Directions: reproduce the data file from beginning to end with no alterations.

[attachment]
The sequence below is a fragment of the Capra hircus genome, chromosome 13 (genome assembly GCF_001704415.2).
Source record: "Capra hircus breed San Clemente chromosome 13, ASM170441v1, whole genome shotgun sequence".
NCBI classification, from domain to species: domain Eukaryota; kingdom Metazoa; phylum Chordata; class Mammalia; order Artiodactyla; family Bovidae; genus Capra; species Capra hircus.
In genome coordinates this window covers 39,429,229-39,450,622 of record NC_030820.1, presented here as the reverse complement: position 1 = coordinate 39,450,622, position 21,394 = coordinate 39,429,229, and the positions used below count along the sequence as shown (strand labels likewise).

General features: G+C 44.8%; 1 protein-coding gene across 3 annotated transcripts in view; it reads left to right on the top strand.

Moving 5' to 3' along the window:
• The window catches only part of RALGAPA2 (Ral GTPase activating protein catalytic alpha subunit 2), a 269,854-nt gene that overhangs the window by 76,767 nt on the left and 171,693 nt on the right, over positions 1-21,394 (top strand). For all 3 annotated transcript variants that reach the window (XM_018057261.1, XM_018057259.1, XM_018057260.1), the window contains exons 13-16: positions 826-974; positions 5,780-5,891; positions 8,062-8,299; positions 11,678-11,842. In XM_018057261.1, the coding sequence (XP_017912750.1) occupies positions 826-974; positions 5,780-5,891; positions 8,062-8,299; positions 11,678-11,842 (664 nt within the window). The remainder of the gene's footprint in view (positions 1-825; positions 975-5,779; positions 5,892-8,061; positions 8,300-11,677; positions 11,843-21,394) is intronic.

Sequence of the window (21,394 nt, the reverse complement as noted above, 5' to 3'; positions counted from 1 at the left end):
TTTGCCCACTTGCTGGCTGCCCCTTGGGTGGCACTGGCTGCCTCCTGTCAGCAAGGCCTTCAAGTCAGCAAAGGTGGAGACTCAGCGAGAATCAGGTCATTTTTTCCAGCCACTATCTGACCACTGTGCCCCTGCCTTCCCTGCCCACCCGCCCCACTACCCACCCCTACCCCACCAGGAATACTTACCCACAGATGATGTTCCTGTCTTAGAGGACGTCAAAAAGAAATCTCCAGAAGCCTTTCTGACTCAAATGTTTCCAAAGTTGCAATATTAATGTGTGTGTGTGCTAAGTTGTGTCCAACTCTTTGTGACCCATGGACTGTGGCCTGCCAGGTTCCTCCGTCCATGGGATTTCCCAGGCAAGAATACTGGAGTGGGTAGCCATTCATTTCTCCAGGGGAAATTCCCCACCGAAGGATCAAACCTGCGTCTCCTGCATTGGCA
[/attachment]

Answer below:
The sequence below is a fragment of the Capra hircus genome, chromosome 13 (genome assembly GCF_001704415.2).
Source record: "Capra hircus breed San Clemente chromosome 13, ASM170441v1, whole genome shotgun sequence".
NCBI classification, from domain to species: domain Eukaryota; kingdom Metazoa; phylum Chordata; class Mammalia; order Artiodactyla; family Bovidae; genus Capra; species Capra hircus.
In genome coordinates this window covers 39,429,229-39,450,622 of record NC_030820.1, presented here as the reverse complement: position 1 = coordinate 39,450,622, position 21,394 = coordinate 39,429,229, and the positions used below count along the sequence as shown (strand labels likewise).

General features: G+C 44.8%; 1 protein-coding gene across 3 annotated transcripts in view; it reads left to right on the top strand.

Moving 5' to 3' along the window:
• The window catches only part of RALGAPA2 (Ral GTPase activating protein catalytic alpha subunit 2), a 269,854-nt gene that overhangs the window by 76,767 nt on the left and 171,693 nt on the right, over positions 1-21,394 (top strand). For all 3 annotated transcript variants that reach the window (XM_018057261.1, XM_018057259.1, XM_018057260.1), the window contains exons 13-16: positions 826-974; positions 5,780-5,891; positions 8,062-8,299; positions 11,678-11,842. In XM_018057261.1, the coding sequence (XP_017912750.1) occupies positions 826-974; positions 5,780-5,891; positions 8,062-8,299; positions 11,678-11,842 (664 nt within the window). The remainder of the gene's footprint in view (positions 1-825; positions 975-5,779; positions 5,892-8,061; positions 8,300-11,677; positions 11,843-21,394) is intronic.

Sequence of the window (21,394 nt, the reverse complement as noted above, 5' to 3'; positions counted from 1 at the left end):
TTTGCCCACTTGCTGGCTGCCCCTTGGGTGGCACTGGCTGCCTCCTGTCAGCAAGGCCTTCAAGTCAGCAAAGGTGGAGACTCAGCGAGAATCAGGTCATTTTTTCCAGCCACTATCTGACCACTGTGCCCCTGCCTTCCCTGCCCACCCGCCCCACTACCCACCCCTACCCCACCAGGAATACTTACCCACAGATGATGTTCCTGTCTTAGAGGACGTCAAAAAGAAATCTCCAGAAGCCTTTCTGACTCAAATGTTTCCAAAGTTGCAATATTAATGTGTGTGTGTGCTAAGTTGTGTCCAACTCTTTGTGACCCATGGACTGTGGCCTGCCAGGTTCCTCCGTCCATGGGATTTCCCAGGCAAGAATACTGGAGTGGGTAGCCATTCATTTCTCCAGGGGAAATTCCCCACCGAAGGATCAAACCTGCGTCTCCTGCATTGGCA